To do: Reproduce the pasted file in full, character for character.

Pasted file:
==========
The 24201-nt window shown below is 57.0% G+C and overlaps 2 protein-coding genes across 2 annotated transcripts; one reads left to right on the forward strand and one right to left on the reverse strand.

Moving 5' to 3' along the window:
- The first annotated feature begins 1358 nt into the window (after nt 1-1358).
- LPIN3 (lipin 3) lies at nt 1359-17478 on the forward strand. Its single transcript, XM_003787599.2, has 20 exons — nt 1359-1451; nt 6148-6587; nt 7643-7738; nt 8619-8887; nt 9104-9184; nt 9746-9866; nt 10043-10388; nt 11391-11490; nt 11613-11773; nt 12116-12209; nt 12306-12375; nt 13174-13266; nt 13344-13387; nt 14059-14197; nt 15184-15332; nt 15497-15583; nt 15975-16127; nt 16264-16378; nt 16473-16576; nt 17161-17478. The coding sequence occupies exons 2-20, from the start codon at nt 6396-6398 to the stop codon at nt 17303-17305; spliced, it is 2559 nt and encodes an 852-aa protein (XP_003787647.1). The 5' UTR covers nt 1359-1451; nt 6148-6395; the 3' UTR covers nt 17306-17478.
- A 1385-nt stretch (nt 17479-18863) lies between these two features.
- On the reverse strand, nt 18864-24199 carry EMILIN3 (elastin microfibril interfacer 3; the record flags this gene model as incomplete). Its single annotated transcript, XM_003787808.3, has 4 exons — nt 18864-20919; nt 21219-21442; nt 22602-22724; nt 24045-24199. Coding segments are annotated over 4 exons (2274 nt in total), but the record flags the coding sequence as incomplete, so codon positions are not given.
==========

The 24201-nt window shown below is 57.0% G+C and overlaps 2 protein-coding genes across 2 annotated transcripts; one reads left to right on the forward strand and one right to left on the reverse strand.

Moving 5' to 3' along the window:
- The first annotated feature begins 1358 nt into the window (after nt 1-1358).
- LPIN3 (lipin 3) lies at nt 1359-17478 on the forward strand. Its single transcript, XM_003787599.2, has 20 exons — nt 1359-1451; nt 6148-6587; nt 7643-7738; nt 8619-8887; nt 9104-9184; nt 9746-9866; nt 10043-10388; nt 11391-11490; nt 11613-11773; nt 12116-12209; nt 12306-12375; nt 13174-13266; nt 13344-13387; nt 14059-14197; nt 15184-15332; nt 15497-15583; nt 15975-16127; nt 16264-16378; nt 16473-16576; nt 17161-17478. The coding sequence occupies exons 2-20, from the start codon at nt 6396-6398 to the stop codon at nt 17303-17305; spliced, it is 2559 nt and encodes an 852-aa protein (XP_003787647.1). The 5' UTR covers nt 1359-1451; nt 6148-6395; the 3' UTR covers nt 17306-17478.
- A 1385-nt stretch (nt 17479-18863) lies between these two features.
- On the reverse strand, nt 18864-24199 carry EMILIN3 (elastin microfibril interfacer 3; the record flags this gene model as incomplete). Its single annotated transcript, XM_003787808.3, has 4 exons — nt 18864-20919; nt 21219-21442; nt 22602-22724; nt 24045-24199. Coding segments are annotated over 4 exons (2274 nt in total), but the record flags the coding sequence as incomplete, so codon positions are not given.